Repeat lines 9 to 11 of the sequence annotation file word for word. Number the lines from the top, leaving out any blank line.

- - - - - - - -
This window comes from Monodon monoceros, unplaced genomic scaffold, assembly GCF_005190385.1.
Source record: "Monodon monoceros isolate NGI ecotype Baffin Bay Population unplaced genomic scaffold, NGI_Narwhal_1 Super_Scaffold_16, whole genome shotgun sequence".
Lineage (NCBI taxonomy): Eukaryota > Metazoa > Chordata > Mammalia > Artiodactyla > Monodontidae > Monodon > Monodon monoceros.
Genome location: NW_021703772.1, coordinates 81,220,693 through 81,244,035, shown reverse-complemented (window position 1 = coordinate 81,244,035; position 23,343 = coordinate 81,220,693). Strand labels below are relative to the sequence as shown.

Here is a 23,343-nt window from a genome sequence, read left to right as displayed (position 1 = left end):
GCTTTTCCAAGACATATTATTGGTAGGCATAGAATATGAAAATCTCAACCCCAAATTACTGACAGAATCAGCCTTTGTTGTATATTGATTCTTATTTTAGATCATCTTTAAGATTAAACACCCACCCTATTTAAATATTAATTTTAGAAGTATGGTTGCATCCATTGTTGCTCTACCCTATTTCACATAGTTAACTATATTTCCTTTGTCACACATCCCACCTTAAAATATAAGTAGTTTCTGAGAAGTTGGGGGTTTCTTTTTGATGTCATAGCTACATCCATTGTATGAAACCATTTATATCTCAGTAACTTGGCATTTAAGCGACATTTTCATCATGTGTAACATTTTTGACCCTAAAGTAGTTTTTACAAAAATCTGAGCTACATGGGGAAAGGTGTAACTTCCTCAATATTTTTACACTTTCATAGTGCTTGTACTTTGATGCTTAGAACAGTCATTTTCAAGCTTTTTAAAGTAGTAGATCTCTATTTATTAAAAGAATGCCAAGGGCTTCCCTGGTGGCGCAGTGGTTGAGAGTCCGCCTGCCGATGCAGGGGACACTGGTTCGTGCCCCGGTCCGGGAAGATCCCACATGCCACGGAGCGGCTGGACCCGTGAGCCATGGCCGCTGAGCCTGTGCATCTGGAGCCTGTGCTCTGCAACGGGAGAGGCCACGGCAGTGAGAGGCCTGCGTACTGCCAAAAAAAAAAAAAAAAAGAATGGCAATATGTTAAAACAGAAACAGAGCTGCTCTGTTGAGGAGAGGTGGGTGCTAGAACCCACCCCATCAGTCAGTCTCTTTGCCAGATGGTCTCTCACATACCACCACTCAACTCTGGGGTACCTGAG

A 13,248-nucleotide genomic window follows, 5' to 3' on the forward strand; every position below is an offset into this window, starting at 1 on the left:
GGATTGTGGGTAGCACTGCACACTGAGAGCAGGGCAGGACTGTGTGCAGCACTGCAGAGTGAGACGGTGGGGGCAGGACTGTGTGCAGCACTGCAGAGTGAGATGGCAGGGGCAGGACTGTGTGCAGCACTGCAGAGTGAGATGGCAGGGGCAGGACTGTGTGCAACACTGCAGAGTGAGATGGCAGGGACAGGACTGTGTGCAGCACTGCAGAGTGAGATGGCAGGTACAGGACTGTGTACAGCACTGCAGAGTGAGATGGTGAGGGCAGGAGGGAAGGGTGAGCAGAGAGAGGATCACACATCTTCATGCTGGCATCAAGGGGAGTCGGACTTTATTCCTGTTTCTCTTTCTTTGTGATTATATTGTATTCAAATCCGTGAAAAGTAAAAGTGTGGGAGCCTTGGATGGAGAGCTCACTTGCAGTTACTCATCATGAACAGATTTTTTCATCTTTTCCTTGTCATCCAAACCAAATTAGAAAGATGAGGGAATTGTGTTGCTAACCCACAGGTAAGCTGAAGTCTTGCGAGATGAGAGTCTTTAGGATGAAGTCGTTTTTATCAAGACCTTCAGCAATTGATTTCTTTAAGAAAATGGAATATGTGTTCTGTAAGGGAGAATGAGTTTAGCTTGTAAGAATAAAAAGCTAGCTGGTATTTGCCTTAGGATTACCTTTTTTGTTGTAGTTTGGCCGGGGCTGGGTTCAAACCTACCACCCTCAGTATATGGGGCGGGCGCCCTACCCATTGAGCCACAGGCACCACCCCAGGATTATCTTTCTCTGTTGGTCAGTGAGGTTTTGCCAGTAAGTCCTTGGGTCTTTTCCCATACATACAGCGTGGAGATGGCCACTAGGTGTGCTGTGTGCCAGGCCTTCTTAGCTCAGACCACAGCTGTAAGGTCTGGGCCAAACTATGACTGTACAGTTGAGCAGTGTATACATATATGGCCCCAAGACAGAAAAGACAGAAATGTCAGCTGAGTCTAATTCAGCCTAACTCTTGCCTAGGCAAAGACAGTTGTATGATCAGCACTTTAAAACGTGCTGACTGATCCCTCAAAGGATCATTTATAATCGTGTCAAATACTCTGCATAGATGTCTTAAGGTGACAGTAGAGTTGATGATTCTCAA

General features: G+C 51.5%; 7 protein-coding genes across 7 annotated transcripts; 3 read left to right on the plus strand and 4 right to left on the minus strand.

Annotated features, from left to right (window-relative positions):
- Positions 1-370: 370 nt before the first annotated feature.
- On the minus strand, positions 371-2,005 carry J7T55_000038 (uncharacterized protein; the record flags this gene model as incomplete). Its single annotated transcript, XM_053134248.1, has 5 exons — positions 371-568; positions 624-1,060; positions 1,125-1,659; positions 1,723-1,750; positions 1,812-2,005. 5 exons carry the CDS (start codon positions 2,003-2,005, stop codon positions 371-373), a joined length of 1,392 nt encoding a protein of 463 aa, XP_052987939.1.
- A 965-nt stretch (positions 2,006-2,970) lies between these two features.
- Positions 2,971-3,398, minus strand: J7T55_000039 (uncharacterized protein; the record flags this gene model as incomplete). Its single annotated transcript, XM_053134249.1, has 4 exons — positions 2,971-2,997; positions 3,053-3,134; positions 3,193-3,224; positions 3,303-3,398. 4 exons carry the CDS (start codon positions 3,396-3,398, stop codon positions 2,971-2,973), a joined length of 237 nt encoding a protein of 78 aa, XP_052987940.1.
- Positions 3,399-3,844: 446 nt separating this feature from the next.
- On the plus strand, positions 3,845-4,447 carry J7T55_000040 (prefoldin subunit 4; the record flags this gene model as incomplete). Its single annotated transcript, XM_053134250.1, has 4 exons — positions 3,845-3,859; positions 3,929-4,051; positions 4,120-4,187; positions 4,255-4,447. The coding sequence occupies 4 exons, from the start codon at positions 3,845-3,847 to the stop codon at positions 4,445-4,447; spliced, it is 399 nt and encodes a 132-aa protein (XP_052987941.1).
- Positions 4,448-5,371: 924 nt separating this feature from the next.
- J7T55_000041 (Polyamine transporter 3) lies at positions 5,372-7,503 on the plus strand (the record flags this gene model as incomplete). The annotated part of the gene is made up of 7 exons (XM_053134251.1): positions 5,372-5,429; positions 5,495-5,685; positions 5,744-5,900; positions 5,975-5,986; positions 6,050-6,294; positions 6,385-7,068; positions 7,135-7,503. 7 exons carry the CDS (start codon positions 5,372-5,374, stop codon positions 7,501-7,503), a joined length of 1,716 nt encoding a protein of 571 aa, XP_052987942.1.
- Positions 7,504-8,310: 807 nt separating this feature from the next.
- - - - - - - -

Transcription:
General features: G+C 51.5%; 7 protein-coding genes across 7 annotated transcripts; 3 read left to right on the plus strand and 4 right to left on the minus strand.

Annotated features, from left to right (window-relative positions):
- Positions 1-370: 370 nt before the first annotated feature.